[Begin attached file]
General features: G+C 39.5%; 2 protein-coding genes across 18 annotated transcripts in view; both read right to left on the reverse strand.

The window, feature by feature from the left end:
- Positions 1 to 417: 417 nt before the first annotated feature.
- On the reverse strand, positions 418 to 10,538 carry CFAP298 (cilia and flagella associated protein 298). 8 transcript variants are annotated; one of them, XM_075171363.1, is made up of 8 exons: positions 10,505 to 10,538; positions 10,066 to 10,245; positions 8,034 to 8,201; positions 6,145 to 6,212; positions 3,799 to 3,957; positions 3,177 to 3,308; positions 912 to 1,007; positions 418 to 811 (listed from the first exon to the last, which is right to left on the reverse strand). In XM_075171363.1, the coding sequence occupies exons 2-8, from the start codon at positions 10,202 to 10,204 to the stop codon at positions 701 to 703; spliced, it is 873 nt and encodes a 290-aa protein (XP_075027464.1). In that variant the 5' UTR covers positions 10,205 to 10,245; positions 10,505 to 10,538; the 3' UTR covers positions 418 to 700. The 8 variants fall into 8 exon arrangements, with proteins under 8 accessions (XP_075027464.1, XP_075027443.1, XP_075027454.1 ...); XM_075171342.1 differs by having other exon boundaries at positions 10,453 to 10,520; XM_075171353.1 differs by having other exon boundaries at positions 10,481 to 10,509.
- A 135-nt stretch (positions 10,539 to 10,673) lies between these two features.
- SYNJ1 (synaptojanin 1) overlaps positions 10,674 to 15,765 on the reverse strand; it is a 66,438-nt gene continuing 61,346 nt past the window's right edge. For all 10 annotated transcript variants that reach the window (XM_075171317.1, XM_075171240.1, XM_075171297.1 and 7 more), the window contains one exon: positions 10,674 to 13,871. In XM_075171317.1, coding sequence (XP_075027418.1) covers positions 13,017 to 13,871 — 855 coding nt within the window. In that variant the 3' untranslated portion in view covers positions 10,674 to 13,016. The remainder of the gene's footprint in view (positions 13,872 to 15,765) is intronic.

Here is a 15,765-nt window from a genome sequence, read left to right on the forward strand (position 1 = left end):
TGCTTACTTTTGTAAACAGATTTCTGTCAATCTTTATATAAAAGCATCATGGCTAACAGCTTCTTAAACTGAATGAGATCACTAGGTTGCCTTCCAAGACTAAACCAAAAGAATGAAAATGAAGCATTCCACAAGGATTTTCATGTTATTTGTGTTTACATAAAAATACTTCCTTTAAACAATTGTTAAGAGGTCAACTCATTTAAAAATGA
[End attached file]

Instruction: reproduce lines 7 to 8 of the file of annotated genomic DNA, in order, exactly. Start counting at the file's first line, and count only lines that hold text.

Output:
Here is a 15,765-nt window from a genome sequence, read left to right on the forward strand (position 1 = left end):
TGCTTACTTTTGTAAACAGATTTCTGTCAATCTTTATATAAAAGCATCATGGCTAACAGCTTCTTAAACTGAATGAGATCACTAGGTTGCCTTCCAAGACTAAACCAAAAGAATGAAAATGAAGCATTCCACAAGGATTTTCATGTTATTTGTGTTTACATAAAAATACTTCCTTTAAACAATTGTTAAGAGGTCAACTCATTTAAAAATGA